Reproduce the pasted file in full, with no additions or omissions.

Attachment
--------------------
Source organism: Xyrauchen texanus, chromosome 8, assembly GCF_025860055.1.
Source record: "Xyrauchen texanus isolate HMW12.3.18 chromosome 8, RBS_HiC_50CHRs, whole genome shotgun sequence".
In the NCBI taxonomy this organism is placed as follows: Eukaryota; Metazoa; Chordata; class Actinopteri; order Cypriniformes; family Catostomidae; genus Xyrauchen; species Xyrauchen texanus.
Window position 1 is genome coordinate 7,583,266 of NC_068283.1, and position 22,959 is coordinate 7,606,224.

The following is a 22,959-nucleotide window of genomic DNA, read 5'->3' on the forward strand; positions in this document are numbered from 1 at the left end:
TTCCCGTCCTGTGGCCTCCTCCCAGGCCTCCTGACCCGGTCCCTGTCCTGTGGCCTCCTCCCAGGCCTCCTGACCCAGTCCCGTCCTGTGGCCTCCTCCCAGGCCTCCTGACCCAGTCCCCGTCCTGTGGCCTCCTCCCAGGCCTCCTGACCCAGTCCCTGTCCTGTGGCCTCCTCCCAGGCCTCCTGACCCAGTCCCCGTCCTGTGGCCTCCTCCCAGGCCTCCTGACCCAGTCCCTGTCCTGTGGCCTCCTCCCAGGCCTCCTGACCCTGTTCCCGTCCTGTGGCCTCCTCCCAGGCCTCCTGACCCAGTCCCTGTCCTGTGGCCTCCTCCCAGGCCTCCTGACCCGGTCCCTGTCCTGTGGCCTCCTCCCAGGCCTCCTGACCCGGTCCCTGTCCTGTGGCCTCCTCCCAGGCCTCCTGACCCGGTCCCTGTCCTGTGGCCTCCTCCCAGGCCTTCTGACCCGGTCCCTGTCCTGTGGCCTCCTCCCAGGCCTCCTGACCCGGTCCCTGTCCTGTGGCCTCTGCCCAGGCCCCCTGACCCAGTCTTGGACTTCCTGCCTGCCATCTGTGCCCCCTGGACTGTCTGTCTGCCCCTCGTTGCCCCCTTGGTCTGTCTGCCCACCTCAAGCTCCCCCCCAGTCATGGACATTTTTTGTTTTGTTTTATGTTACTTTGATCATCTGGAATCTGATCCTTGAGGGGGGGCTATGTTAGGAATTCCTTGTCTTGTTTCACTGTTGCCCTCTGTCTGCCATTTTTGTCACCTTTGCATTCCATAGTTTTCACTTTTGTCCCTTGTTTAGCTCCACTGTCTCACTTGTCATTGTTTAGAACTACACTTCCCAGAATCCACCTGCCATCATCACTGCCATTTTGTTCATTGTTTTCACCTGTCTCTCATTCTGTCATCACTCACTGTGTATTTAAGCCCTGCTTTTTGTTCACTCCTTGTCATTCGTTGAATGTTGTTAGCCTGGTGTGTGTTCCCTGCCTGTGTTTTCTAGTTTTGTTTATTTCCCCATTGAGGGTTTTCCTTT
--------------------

Source organism: Xyrauchen texanus, chromosome 8, assembly GCF_025860055.1.
Source record: "Xyrauchen texanus isolate HMW12.3.18 chromosome 8, RBS_HiC_50CHRs, whole genome shotgun sequence".
In the NCBI taxonomy this organism is placed as follows: Eukaryota; Metazoa; Chordata; class Actinopteri; order Cypriniformes; family Catostomidae; genus Xyrauchen; species Xyrauchen texanus.
Window position 1 is genome coordinate 7,583,266 of NC_068283.1, and position 22,959 is coordinate 7,606,224.

The following is a 22,959-nucleotide window of genomic DNA, read 5'->3' on the forward strand; positions in this document are numbered from 1 at the left end:
TTCCCGTCCTGTGGCCTCCTCCCAGGCCTCCTGACCCGGTCCCTGTCCTGTGGCCTCCTCCCAGGCCTCCTGACCCAGTCCCGTCCTGTGGCCTCCTCCCAGGCCTCCTGACCCAGTCCCCGTCCTGTGGCCTCCTCCCAGGCCTCCTGACCCAGTCCCTGTCCTGTGGCCTCCTCCCAGGCCTCCTGACCCAGTCCCCGTCCTGTGGCCTCCTCCCAGGCCTCCTGACCCAGTCCCTGTCCTGTGGCCTCCTCCCAGGCCTCCTGACCCTGTTCCCGTCCTGTGGCCTCCTCCCAGGCCTCCTGACCCAGTCCCTGTCCTGTGGCCTCCTCCCAGGCCTCCTGACCCGGTCCCTGTCCTGTGGCCTCCTCCCAGGCCTCCTGACCCGGTCCCTGTCCTGTGGCCTCCTCCCAGGCCTCCTGACCCGGTCCCTGTCCTGTGGCCTCCTCCCAGGCCTTCTGACCCGGTCCCTGTCCTGTGGCCTCCTCCCAGGCCTCCTGACCCGGTCCCTGTCCTGTGGCCTCTGCCCAGGCCCCCTGACCCAGTCTTGGACTTCCTGCCTGCCATCTGTGCCCCCTGGACTGTCTGTCTGCCCCTCGTTGCCCCCTTGGTCTGTCTGCCCACCTCAAGCTCCCCCCCAGTCATGGACATTTTTTGTTTTGTTTTATGTTACTTTGATCATCTGGAATCTGATCCTTGAGGGGGGGCTATGTTAGGAATTCCTTGTCTTGTTTCACTGTTGCCCTCTGTCTGCCATTTTTGTCACCTTTGCATTCCATAGTTTTCACTTTTGTCCCTTGTTTAGCTCCACTGTCTCACTTGTCATTGTTTAGAACTACACTTCCCAGAATCCACCTGCCATCATCACTGCCATTTTGTTCATTGTTTTCACCTGTCTCTCATTCTGTCATCACTCACTGTGTATTTAAGCCCTGCTTTTTGTTCACTCCTTGTCATTCGTTGAATGTTGTTAGCCTGGTGTGTGTTCCCTGCCTGTGTTTTCTAGTTTTGTTTATTTCCCCATTGAGGGTTTTCCTTT